It seems that the Straits Times Forum is progressively discouraging any contributions that relate to the homosexuality debate in Singapore. I have not seen any such letters for the past one week. But in the last 6 months, there were at least a dozen of such letters weekly; of course, most were from the homosexual minority.
Since renowned Singaporean gay activist Au Wai Pang of www.yawningbread.org (and friends) had made some bizarre, and sometimes amusing, arguments in favor of sodomy and homosexuality in response to my brief letter, I felt it appropriate to write a concise response to at least two arguments being perpetrated in cyberspace in my next two posts.
Christians can always furnish them with a sound rebuttal using Scriptures. But in a secular debate, we Christians have to contend with one hand tied behind our backs. Why so? A secular debate, especially with the gay rights activists in Singapore, demands that we "do not use religion." But this de facto exclusion of religions does not include the exclusion of atheism, agnosticism, and secular humanism, all of which are religions in their own right.
So, pro-gay lobbyists have in effect established their humanistic presuppositions even before we can argue what those presuppositions should be. For example, can they prove that there is no God (i.e. epistemology)? Surely not! They, however, demand that we must leave God out of the equation in this allegedly secular, amoral debate.
To be sure, they are seeking political momentum in their quest to repeal S377a. Apart from the perennial chant, "Bring them out unto us, that we may know them (Gen. 19:5)," the gay rights activists want the law and the church to accept same-sex marriages and same-sex family units as legally, politically, socially, and perhaps, morally viable practices.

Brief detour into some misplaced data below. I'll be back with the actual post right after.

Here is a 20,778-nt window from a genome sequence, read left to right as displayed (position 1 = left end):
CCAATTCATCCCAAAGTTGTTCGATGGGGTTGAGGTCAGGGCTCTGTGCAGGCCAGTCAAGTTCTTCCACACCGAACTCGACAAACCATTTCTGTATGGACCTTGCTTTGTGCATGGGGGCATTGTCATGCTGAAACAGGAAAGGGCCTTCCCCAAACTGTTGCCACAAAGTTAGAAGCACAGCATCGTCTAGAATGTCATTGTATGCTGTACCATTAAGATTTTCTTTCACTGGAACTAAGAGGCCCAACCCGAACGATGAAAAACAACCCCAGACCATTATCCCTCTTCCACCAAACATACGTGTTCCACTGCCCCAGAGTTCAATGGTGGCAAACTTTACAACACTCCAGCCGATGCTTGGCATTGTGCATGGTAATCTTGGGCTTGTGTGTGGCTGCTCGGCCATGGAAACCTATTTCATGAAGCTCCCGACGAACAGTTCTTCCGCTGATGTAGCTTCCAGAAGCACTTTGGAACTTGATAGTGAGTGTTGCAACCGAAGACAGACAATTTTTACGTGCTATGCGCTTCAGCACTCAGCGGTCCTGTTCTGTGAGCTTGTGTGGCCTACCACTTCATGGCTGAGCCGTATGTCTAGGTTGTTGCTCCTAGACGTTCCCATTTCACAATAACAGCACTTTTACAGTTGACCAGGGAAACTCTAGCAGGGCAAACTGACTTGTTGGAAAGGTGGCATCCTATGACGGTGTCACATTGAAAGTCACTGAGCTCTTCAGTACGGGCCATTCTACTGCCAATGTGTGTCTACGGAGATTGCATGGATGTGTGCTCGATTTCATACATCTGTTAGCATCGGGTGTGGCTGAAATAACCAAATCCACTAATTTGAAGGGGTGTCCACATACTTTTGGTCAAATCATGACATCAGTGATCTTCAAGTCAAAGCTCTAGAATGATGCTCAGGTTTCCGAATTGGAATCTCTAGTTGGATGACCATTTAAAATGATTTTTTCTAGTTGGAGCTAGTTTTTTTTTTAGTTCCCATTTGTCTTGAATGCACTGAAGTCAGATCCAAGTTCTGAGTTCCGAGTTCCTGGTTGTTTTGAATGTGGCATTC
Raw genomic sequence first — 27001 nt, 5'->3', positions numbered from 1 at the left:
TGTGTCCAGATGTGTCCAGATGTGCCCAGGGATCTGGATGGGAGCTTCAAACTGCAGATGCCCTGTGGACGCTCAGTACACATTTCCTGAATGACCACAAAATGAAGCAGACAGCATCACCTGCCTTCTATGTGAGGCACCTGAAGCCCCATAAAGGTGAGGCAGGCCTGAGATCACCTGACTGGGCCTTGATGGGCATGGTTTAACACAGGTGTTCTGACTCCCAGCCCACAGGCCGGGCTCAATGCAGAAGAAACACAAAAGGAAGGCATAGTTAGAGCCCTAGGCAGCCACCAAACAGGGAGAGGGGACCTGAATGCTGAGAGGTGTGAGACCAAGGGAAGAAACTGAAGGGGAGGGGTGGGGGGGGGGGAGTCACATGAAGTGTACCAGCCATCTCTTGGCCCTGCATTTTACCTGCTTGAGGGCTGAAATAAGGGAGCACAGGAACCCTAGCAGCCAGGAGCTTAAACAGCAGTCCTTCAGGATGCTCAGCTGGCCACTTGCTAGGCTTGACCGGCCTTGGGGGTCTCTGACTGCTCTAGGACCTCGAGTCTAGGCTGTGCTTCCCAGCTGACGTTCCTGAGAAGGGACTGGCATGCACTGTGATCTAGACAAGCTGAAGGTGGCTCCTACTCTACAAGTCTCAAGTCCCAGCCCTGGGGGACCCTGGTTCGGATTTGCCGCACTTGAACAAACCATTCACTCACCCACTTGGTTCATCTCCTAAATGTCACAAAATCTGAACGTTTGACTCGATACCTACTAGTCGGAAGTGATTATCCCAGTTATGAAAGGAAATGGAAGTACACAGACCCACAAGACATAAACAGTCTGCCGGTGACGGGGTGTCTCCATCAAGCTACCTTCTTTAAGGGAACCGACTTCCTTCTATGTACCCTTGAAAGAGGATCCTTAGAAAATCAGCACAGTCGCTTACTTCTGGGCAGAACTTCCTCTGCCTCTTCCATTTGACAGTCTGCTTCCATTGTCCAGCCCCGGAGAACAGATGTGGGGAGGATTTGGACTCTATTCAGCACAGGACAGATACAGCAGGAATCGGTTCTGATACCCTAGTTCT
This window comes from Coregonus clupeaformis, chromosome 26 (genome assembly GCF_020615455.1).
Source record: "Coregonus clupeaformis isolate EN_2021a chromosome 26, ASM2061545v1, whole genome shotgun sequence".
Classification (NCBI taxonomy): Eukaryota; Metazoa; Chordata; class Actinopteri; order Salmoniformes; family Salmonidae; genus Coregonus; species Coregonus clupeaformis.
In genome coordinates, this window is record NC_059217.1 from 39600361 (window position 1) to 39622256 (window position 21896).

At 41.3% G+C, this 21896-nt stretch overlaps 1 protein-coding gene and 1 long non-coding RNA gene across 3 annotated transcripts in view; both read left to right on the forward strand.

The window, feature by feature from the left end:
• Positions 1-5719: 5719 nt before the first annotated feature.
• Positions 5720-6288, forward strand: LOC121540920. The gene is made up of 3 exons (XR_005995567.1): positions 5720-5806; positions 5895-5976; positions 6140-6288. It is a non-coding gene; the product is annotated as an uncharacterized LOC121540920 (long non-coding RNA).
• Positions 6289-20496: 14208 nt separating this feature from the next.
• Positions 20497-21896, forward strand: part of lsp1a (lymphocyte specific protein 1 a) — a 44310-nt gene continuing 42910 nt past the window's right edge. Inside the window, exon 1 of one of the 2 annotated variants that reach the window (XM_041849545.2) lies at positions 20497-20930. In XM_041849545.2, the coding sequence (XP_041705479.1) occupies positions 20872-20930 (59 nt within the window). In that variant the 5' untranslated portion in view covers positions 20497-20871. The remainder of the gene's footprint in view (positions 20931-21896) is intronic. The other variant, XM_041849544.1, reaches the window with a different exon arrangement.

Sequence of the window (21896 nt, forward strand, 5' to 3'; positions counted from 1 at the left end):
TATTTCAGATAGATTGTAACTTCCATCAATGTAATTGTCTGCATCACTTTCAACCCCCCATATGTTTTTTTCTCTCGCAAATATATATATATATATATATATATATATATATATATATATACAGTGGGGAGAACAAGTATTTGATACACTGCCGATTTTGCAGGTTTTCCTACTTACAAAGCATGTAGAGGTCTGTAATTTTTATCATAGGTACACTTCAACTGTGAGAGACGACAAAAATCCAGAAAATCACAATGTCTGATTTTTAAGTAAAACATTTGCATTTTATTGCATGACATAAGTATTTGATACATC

The Moral Argument and Majoritarianism
And here is a question to those who criticized my proposal that the majority consensus should determine what constitutes morality within a secular milieu, "How else would you determine morality?"
Those acquainted with the philosophy of religion would realize that to concede to a moral argument, you are basically acquiescing to the ‘moral proof’ for the existence of God. And the homosexuality debate cannot escape a moral argument. The allegation that S377a is legally unfair and discriminating is in fact a moral argument from pro-homosexual lobbyists. How would you contend that something is unfair unless you have a moral standard or rule by which you can measure your statement with? Without an objective moral standard, nothing is either fair or unfair. Everything is relative, and what is unfair for you may be absolutely fair for us. So please do not impose your sense of unfairness upon us just as you demand that we do not impose our "moral standards" upon you. The truth is, gay activists in Singapore are aggressively attempting to impose their sense of unfairness upon the general population’s sense of unfairness.
Is this not fair then?
Pro-homosexual activists, if you were to contend for subjectivity in the realm of morality, you are again shooting yourself in the foot. Advocates of Social Darwinism and secular humanism are strong supporters of relativistic moral values. But even these advocates are absolutely certain that their moral code is absolutely correct. Is not that absolutism? Besides, these advocates would never argue for morality based upon a minority consensus.